I have been asked a few times recently what books I’d recommend for someone interested in home education. After a few moments thought I had amassed a whole shelf’s worth of inspiration but these are some of the very best. Books that have both inspired and guided me over the last eight years of family life.
ONE TO ONE is a beautifully produced sourcebook for home educators. Former teacher, Gareth Lewis and his family have compiled their knowledge of subjects from maths to gardening, cookery to art. It is aimed at families with children aged up to eleven, covering the preschool years and the importance of play in the early chapters. I used this book a great deal when my children were younger but we have now graduated to the sequel, Unqualified Education, for those aged 11 to 18. In One to One, there’s plenty of ideas to spark a journey of discovery and also much to ressaure you in Lewis’ editorial throughout the book. The illustrations and projects contributed by Lewis’ illustrious children serve as further reassurance that home education works. Great for those looking for inspiration for projects and wondering how to go about it.
TEACH YOUR OWN: John Holt’s book of home schooling is a useful reference book which has recently been updated. It contains much information on Holt’s philosopy but for anyone who wants to delve into the why of home education a little deeper, I would recommend How Children Learn and How Children Fail. Holt subscribes to the belief that children are natural learners and do not need to be co-erced into education or have school recreated for them at home. In fact his understanding of children and how they think make any of his titles an interesting read for all parents, whether home educating or not. A good choice for those interested in the philosophy of unschooling.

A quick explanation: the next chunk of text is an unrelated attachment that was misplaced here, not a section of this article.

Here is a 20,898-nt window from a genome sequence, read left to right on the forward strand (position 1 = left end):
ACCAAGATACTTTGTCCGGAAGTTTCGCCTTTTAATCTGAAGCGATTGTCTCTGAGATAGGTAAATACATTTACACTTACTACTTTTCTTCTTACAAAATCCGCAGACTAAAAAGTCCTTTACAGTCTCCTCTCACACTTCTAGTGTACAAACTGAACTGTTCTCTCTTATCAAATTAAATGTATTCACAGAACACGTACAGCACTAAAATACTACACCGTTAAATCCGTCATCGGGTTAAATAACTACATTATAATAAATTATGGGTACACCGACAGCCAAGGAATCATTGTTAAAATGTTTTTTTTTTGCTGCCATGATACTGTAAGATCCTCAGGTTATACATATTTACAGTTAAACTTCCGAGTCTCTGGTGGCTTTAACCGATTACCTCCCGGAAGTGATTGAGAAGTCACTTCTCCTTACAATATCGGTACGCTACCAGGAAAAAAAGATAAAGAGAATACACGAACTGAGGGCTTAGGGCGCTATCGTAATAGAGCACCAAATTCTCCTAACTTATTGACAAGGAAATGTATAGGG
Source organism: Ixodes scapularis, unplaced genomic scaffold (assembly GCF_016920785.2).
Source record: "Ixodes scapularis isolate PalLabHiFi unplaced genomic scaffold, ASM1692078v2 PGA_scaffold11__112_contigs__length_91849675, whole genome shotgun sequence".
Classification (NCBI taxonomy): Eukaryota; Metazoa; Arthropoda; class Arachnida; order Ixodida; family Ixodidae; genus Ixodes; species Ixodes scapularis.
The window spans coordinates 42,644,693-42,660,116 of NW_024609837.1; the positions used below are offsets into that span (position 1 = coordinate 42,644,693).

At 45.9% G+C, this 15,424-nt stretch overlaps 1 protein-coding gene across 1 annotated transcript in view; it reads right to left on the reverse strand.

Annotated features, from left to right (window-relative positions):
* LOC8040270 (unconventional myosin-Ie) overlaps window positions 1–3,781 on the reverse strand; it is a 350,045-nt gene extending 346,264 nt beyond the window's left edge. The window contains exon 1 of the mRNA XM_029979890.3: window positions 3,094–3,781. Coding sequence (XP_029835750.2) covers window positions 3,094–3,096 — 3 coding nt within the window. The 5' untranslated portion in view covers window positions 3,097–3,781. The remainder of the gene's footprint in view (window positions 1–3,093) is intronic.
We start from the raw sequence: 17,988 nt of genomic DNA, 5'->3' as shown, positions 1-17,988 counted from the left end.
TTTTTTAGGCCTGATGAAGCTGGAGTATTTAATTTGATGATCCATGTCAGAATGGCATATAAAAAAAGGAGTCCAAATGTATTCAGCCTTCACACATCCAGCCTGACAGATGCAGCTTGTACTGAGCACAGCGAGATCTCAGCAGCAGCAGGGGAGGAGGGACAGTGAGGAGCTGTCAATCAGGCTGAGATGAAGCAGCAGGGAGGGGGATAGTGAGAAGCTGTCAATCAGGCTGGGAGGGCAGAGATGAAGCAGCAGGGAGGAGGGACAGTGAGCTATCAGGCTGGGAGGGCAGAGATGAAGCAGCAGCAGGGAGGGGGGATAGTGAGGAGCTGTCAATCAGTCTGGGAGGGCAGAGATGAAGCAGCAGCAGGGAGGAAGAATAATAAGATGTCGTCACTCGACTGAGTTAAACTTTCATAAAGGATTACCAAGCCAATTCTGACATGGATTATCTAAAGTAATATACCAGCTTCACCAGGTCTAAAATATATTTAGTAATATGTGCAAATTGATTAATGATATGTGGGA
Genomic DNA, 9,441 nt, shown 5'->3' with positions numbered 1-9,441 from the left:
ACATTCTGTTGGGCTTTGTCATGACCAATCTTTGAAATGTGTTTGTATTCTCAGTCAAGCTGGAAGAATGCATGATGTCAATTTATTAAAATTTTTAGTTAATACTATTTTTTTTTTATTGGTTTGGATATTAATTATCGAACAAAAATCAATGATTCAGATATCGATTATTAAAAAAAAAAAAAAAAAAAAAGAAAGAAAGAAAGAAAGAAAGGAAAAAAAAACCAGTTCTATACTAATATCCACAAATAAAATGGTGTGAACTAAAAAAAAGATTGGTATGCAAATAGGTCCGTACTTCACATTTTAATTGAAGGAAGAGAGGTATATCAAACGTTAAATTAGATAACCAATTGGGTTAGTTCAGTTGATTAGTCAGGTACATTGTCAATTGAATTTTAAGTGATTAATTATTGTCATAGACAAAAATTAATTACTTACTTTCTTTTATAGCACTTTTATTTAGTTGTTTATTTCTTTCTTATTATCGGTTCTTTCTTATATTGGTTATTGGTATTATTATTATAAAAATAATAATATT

AND THE SKYLARK SINGS WITH ME: Adventures in home and community based education is David Albert’s first biographical book about his experiences educating his daughters. Some friends of mine don’t get on with this book, finding it frustratingly unachievable. It is true that Albert seems to be raising two daughters who are clearly genius material, which could highlight shortcomings in one’s own experiences. But I find that it serves as an exciting, inspirational tale of hope and possibility. Yes, his eldest is composing sonatas and singing complicated works with the local choral society by the age of ten but that is recounted in such a way that it is joyful to read of his child’s talents. I thoroughly enjoy this and Albert’s sequel, Homeschooling and the Voyage of Self-Discovery and revisit both at least once a year. A good read for those looking for stories of hope and possibility.
DUMBING US DOWN: The Hidden Curriculum of Compulsory Schooling by John Taylor Gatto is the book that I unreservedly recommend to anyone who is home-ed curious. I have bought countless copies over the years and yet looking in my bookcase now I can’t find one copy so they must all be out there circulating. Taylor Gatto, himself a former headteacher, outlines everything that is wrong with the current school system and details what we can do to put it right. Incredibly inspiring stuff from someone on the inside. A brilliant page turning read for those who are considering home education but are still unsure.
FREE RANGE EDUCATION, edited by Terri Dowty is another oft-lent book to those families considering home education. An excellent introduction, it comprises a series of essays and experiences from home educating families. Editor, Teri has put together a valuable selection of stories from a wide range of educational backgrounds, covering different approaches. This seems to be a popular read for dads who are seeking more information about the actual practicalities of home education. Useful for those who want information from the front line; how does it actually work.
Do you have any favourite reads that have inspired you? It would be great to hear about them here.
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